About John Powell
John W. W. Powell is a PhD student of Linguistics at the University of Arizona. His research interest are in syntax, morphology, historical linguistics, language documentation, revitalization, and maintenance of Indigenous languages, specifically historical Yuman morphosyntax. He collaborates with the Piipaash (Maricopa) community.
• Piipaash Community-based Collaboration with Salt River Pima - Maricopa Indian Community, 2016 to Present
• Research Assistent — PI: Robert Henderson and Heidi Harley: Compositional Morphosemantics of Plurality (NSF), Fall 2020 to Spring 2021
• Research Assistent — PI: Simin Karimi: Documentation and comparative grammatical analysis of aspects of five Iranian languages (NSF), Summer through Spring 2020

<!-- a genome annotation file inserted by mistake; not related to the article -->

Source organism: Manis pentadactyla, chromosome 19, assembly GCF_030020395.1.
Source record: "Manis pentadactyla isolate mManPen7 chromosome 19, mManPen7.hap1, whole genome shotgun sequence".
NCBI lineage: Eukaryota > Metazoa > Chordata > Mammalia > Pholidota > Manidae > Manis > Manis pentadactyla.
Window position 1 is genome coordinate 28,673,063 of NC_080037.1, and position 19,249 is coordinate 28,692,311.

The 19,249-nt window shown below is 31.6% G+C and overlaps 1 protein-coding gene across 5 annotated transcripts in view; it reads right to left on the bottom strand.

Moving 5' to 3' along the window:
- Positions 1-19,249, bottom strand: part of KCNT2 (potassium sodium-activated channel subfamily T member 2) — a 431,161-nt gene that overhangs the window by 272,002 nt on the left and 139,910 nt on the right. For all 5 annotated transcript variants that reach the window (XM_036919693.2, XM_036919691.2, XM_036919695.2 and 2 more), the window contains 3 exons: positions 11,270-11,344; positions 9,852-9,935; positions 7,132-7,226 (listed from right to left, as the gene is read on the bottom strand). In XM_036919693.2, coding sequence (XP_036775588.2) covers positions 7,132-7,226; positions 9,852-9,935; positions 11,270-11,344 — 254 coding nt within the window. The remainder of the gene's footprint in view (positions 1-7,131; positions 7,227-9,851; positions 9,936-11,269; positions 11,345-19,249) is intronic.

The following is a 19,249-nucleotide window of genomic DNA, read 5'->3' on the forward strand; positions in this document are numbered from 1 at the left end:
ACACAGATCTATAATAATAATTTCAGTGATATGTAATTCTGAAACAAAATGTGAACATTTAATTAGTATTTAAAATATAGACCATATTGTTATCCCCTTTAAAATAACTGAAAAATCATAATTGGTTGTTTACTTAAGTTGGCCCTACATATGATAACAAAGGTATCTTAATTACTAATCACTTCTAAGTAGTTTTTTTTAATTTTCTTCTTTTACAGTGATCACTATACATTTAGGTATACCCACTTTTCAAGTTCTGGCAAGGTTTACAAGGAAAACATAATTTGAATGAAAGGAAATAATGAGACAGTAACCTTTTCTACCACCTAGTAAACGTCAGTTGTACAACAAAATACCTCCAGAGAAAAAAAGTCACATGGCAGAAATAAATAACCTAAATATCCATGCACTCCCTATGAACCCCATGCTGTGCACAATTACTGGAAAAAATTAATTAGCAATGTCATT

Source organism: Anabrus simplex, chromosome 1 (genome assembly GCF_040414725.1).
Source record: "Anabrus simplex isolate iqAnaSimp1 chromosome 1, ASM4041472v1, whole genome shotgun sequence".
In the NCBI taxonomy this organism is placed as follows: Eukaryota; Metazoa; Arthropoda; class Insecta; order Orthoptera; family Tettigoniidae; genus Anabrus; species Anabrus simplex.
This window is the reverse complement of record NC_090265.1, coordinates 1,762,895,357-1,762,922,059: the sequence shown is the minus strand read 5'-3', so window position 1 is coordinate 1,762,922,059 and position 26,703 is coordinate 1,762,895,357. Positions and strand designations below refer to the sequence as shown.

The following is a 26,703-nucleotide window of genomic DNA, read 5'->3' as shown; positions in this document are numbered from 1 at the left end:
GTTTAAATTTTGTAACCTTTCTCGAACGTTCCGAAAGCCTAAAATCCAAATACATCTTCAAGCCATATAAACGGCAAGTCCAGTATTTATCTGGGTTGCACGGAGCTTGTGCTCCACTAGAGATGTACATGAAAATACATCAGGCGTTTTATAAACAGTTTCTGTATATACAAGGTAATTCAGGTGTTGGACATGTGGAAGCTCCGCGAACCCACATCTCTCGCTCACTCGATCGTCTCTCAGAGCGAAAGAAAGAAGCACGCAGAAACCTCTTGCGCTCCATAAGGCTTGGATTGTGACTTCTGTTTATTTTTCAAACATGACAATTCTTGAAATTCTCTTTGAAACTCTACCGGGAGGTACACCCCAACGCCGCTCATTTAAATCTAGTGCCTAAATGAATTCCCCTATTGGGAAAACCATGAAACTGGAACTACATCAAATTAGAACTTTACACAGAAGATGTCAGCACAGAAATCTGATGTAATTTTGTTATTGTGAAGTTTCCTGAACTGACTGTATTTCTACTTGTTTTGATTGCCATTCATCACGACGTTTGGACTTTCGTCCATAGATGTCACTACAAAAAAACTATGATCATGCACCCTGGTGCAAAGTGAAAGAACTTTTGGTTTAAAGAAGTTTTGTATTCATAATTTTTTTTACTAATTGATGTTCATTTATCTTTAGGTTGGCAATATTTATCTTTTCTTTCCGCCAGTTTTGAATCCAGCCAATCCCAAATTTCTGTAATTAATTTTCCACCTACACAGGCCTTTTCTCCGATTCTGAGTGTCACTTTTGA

• Research Aide — PI: Wilson de Lima Silva: Analyzing Siriano and Desano to Determine Universal Principles of Language Change (NSF), Summer 2019
• Chair — Arizona Linguistics Circle 15 (2021)
• Associate Editor — Coyote Papers
• Co-organizer — Friends of Yuman Languages Research Group, 2018 to Present
• Indigenous Languages
• Linguistic Geography
Current Research Topics
Powell, J. W. W. (2019). [Review of Defying Maliseet Language Death: Emergent Vitalities of Language, Culture, & Identity in Eastern Canada, by Bernard C. Perley]. International Journal of American Linguistics, 85(3), 449-451. https://doi.org/10.1086/703243
Powell, J. W. W. (8 February, 2019). [Review of Word Hunters, by H. Sarvasy & D. Forker (Eds)]. LINGUIST List, 30(631), 168-70. https://linguistlist.org/issues/30/30-631.html
Powell, J. W. W. (2019). [Review of An 1860 English-Hopi Vocabulary Written in the Deseret Alphabet, by K. L. Beesley & D. Elzinga]. International Journal of American Linguistics, 85(1), 168-70. https://doi.org/10.1086/700322
MA, Linguistics and Applied Linguistics, Arizona State University, 2018.
BA, English (Literature), French minor, Arizona State University, 2010
AA, Mesa Community College, 2006.
• Summer, 2020: LING 210 — American Indian Languages (online)
• Spring, 2020: LING 310 — Linguistic Typology (online)
• Fall, 2019: LING 201 — Introduction to Linguistics (in-person)